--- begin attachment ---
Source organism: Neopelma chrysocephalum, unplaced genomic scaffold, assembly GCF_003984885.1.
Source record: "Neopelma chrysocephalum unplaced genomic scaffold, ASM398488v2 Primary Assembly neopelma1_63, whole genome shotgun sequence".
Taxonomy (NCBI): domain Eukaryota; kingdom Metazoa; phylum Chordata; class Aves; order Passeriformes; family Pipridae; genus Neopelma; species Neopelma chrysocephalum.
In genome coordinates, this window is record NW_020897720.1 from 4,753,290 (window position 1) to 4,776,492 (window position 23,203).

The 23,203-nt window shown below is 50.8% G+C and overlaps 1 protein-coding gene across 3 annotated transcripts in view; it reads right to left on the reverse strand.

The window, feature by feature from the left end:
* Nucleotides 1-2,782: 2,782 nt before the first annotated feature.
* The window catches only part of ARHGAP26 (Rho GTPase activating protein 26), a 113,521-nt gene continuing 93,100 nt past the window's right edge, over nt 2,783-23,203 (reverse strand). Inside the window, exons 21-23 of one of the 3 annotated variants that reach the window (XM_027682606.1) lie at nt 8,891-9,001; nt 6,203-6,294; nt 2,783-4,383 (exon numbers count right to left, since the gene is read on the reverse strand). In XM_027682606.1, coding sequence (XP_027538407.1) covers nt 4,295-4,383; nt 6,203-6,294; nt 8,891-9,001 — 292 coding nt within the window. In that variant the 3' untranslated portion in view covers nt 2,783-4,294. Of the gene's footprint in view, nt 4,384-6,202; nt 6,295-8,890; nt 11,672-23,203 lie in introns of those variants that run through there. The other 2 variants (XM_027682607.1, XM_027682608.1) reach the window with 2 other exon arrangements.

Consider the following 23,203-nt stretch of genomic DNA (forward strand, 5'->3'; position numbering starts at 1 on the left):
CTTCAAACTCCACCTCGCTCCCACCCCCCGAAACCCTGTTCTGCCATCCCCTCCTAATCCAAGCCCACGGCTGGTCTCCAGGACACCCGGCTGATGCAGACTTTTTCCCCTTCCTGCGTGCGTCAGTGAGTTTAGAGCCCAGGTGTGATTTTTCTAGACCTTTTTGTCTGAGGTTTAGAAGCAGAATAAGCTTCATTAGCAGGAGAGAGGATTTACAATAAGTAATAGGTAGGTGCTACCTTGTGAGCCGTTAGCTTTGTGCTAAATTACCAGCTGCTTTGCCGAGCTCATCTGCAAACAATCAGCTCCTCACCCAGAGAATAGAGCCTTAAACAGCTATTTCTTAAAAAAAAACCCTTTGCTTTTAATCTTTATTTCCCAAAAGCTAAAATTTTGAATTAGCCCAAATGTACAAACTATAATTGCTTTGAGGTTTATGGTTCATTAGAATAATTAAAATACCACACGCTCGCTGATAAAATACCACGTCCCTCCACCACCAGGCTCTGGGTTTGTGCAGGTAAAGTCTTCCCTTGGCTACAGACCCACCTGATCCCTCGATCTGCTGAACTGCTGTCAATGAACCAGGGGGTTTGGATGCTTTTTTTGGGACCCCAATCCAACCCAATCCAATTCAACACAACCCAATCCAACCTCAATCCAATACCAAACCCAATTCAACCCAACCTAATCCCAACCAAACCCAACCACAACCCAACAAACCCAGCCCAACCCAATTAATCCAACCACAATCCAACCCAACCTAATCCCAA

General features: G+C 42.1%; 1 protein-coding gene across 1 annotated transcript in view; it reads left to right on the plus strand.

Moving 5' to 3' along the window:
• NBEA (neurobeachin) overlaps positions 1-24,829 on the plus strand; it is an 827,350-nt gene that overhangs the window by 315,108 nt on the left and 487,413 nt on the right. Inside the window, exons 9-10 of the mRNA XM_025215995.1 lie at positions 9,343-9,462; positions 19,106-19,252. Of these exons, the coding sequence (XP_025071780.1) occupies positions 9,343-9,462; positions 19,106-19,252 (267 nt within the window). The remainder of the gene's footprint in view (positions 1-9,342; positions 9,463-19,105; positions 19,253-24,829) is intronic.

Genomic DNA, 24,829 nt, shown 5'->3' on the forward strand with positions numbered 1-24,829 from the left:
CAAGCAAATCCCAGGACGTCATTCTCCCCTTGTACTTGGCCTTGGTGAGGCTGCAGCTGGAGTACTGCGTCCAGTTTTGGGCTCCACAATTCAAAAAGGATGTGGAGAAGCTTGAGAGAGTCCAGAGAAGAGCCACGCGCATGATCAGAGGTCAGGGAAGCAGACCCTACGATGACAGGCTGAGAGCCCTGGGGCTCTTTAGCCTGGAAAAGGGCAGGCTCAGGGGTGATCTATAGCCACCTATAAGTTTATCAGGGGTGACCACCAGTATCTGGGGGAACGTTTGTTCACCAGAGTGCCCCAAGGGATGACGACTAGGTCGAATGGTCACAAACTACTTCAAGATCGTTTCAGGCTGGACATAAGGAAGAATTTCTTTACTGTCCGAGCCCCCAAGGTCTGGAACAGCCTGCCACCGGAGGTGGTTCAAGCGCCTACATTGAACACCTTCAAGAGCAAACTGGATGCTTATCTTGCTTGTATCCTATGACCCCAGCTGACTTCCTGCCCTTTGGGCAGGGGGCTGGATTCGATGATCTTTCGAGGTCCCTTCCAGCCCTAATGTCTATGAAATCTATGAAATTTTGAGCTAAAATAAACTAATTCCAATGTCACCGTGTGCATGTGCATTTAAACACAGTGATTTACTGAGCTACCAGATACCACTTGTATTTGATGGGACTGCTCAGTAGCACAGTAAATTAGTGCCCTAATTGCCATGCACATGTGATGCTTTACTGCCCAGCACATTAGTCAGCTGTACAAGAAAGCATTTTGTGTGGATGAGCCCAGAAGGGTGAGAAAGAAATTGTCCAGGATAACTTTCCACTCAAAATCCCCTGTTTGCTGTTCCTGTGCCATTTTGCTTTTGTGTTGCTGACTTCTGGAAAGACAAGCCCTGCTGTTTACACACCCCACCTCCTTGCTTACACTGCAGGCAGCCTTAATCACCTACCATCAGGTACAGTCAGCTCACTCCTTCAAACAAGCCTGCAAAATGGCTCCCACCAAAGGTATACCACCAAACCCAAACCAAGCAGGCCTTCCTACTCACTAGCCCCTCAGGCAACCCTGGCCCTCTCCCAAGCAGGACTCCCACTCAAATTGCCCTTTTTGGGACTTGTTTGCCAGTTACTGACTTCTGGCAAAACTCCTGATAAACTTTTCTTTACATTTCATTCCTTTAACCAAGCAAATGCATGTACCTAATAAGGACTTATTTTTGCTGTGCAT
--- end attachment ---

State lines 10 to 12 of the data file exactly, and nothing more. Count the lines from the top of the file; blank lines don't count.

CTTCAAACTCCACCTCGCTCCCACCCCCCGAAACCCTGTTCTGCCATCCCCTCCTAATCCAAGCCCACGGCTGGTCTCCAGGACACCCGGCTGATGCAGACTTTTTCCCCTTCCTGCGTGCGTCAGTGAGTTTAGAGCCCAGGTGTGATTTTTCTAGACCTTTTTGTCTGAGGTTTAGAAGCAGAATAAGCTTCATTAGCAGGAGAGAGGATTTACAATAAGTAATAGGTAGGTGCTACCTTGTGAGCCGTTAGCTTTGTGCTAAATTACCAGCTGCTTTGCCGAGCTCATCTGCAAACAATCAGCTCCTCACCCAGAGAATAGAGCCTTAAACAGCTATTTCTTAAAAAAAAACCCTTTGCTTTTAATCTTTATTTCCCAAAAGCTAAAATTTTGAATTAGCCCAAATGTACAAACTATAATTGCTTTGAGGTTTATGGTTCATTAGAATAATTAAAATACCACACGCTCGCTGATAAAATACCACGTCCCTCCACCACCAGGCTCTGGGTTTGTGCAGGTAAAGTCTTCCCTTGGCTACAGACCCACCTGATCCCTCGATCTGCTGAACTGCTGTCAATGAACCAGGGGGTTTGGATGCTTTTTTTGGGACCCCAATCCAACCCAATCCAATTCAACACAACCCAATCCAACCTCAATCCAATACCAAACCCAATTCAACCCAACCTAATCCCAACCAAACCCAACCACAACCCAACAAACCCAGCCCAACCCAATTAATCCAACCACAATCCAACCCAACCTAATCCCAA

General features: G+C 42.1%; 1 protein-coding gene across 1 annotated transcript in view; it reads left to right on the plus strand.

Moving 5' to 3' along the window: